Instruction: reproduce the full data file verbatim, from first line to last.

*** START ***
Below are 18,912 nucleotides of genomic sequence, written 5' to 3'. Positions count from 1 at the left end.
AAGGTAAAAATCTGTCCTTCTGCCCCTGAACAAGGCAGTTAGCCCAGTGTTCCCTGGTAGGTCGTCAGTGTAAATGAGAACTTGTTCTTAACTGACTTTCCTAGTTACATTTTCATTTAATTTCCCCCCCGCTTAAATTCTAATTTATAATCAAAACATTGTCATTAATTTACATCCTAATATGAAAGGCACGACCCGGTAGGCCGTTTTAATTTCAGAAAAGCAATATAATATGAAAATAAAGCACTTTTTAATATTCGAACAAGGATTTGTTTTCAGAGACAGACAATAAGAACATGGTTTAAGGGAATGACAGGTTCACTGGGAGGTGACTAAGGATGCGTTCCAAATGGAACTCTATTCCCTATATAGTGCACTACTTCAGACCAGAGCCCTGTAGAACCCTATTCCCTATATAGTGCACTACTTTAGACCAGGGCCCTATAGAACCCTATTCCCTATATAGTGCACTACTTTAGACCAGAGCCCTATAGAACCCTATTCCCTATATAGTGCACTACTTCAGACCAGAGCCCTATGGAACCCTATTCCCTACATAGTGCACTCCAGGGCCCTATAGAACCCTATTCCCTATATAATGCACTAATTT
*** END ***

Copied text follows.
Below are 18,912 nucleotides of genomic sequence, written 5' to 3'. Positions count from 1 at the left end.
AAGGTAAAAATCTGTCCTTCTGCCCCTGAACAAGGCAGTTAGCCCAGTGTTCCCTGGTAGGTCGTCAGTGTAAATGAGAACTTGTTCTTAACTGACTTTCCTAGTTACATTTTCATTTAATTTCCCCCCCGCTTAAATTCTAATTTATAATCAAAACATTGTCATTAATTTACATCCTAATATGAAAGGCACGACCCGGTAGGCCGTTTTAATTTCAGAAAAGCAATATAATATGAAAATAAAGCACTTTTTAATATTCGAACAAGGATTTGTTTTCAGAGACAGACAATAAGAACATGGTTTAAGGGAATGACAGGTTCACTGGGAGGTGACTAAGGATGCGTTCCAAATGGAACTCTATTCCCTATATAGTGCACTACTTCAGACCAGAGCCCTGTAGAACCCTATTCCCTATATAGTGCACTACTTTAGACCAGGGCCCTATAGAACCCTATTCCCTATATAGTGCACTACTTTAGACCAGAGCCCTATAGAACCCTATTCCCTATATAGTGCACTACTTCAGACCAGAGCCCTATGGAACCCTATTCCCTACATAGTGCACTCCAGGGCCCTATAGAACCCTATTCCCTATATAATGCACTAATTT